The very first battle that Israel fights as a nation is in Exodus 17:
8 At Rephidim, Amalek came and fought against Israel. 9 Moses said to Joshua, “Select some men for us, and go fight against Amalek. Tomorrow I will stand on the hilltop with God’s staff in my hand.” 10 Joshua did as Moses had told him, and fought against Amalek, while Moses, Aaron, and Hur went up to the top of the hill. 11 While Moses held up his hand, Israel prevailed, but whenever he put his hand down, Amalek prevailed. 12 When Moses’ hands grew heavy, they took a stone and put it under him, and he sat down on it. Then Aaron and Hur supported his hands, one on one side and one on the other so that his hands remained steady until the sun went down. 13 So Joshua defeated Amalek and his army with the sword. (Ex 17:8-13 HCSB)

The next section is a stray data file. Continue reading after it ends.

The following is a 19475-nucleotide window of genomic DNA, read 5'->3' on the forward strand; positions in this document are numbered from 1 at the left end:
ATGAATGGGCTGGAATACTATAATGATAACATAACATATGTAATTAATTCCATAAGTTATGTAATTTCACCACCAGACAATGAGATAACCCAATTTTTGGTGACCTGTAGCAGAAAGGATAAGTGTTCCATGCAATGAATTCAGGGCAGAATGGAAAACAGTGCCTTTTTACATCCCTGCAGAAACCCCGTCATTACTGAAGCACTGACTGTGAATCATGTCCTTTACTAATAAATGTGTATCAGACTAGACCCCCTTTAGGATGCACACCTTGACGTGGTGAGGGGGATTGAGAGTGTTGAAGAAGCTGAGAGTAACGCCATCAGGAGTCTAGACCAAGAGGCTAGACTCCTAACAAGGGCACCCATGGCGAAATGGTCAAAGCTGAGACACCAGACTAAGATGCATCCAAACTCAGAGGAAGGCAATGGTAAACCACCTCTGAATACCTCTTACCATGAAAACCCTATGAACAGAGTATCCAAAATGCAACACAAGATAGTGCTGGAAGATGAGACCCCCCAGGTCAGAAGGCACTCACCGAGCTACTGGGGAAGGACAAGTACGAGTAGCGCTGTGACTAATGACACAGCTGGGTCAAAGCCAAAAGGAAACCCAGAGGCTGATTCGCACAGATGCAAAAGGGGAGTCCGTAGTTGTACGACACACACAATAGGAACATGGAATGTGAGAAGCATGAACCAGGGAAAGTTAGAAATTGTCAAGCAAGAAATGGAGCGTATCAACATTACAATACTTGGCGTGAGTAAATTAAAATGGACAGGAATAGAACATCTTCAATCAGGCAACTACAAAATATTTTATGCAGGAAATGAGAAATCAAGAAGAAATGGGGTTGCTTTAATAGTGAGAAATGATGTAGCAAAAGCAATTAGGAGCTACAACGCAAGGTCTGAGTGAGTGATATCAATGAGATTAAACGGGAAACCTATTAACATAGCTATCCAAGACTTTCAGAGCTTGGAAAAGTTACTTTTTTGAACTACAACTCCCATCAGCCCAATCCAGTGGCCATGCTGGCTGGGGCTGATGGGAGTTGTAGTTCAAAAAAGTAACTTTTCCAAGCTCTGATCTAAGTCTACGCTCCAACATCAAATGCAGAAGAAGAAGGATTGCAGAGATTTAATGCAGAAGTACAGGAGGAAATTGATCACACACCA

This first battle sets an important precedent for all following battles: God is actively intervening in the battle. This really comes as no surprise from the God who has protected the Patriarchs throughout their lives, who gave Abraham victory in Genesis 14, and who brought Israel out of slavery in Egypt with great miracles and power. God then promises to continue his providential care for his people as they take possession of the land:
27 “I will cause the people ahead of you to feel terror and throw into confusion all the nations you come to. I will make all your enemies turn their backs to you in retreat. 28 I will send the hornet in front of you, and it will drive the Hivites, Canaanites, and Hittites away from you.
31 I will set your borders from the Red Sea to the Mediterranean Sea, and from the wilderness to the Euphrates River. For I will place the inhabitants of the land under your control, and you will drive them out ahead of you.” (Ex 23:27-28, 31 HCSB)